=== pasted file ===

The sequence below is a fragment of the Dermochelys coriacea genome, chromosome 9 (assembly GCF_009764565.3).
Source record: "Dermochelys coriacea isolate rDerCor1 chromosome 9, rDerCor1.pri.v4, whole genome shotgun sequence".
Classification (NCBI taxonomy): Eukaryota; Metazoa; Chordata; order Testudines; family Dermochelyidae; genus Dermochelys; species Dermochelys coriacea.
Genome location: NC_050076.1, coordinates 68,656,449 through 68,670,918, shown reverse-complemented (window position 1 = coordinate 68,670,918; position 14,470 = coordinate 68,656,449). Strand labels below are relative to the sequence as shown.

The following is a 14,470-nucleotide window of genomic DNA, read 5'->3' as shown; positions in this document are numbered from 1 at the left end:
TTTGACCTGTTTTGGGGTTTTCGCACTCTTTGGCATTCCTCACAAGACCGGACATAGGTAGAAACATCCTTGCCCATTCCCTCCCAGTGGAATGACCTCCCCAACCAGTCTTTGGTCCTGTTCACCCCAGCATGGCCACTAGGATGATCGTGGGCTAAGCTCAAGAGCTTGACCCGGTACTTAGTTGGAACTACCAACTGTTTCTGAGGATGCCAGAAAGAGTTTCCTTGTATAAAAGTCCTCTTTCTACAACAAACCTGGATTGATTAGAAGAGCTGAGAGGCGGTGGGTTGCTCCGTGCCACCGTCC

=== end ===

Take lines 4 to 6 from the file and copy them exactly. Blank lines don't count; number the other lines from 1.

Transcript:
Genome location: NC_050076.1, coordinates 68,656,449 through 68,670,918, shown reverse-complemented (window position 1 = coordinate 68,670,918; position 14,470 = coordinate 68,656,449). Strand labels below are relative to the sequence as shown.

The following is a 14,470-nucleotide window of genomic DNA, read 5'->3' as shown; positions in this document are numbered from 1 at the left end:
TTTGACCTGTTTTGGGGTTTTCGCACTCTTTGGCATTCCTCACAAGACCGGACATAGGTAGAAACATCCTTGCCCATTCCCTCCCAGTGGAATGACCTCCCCAACCAGTCTTTGGTCCTGTTCACCCCAGCATGGCCACTAGGATGATCGTGGGCTAAGCTCAAGAGCTTGACCCGGTACTTAGTTGGAACTACCAACTGTTTCTGAGGATGCCAGAAAGAGTTTCCTTGTATAAAAGTCCTCTTTCTACAACAAACCTGGATTGATTAGAAGAGCTGAGAGGCGGTGGGTTGCTCCGTGCCACCGTCC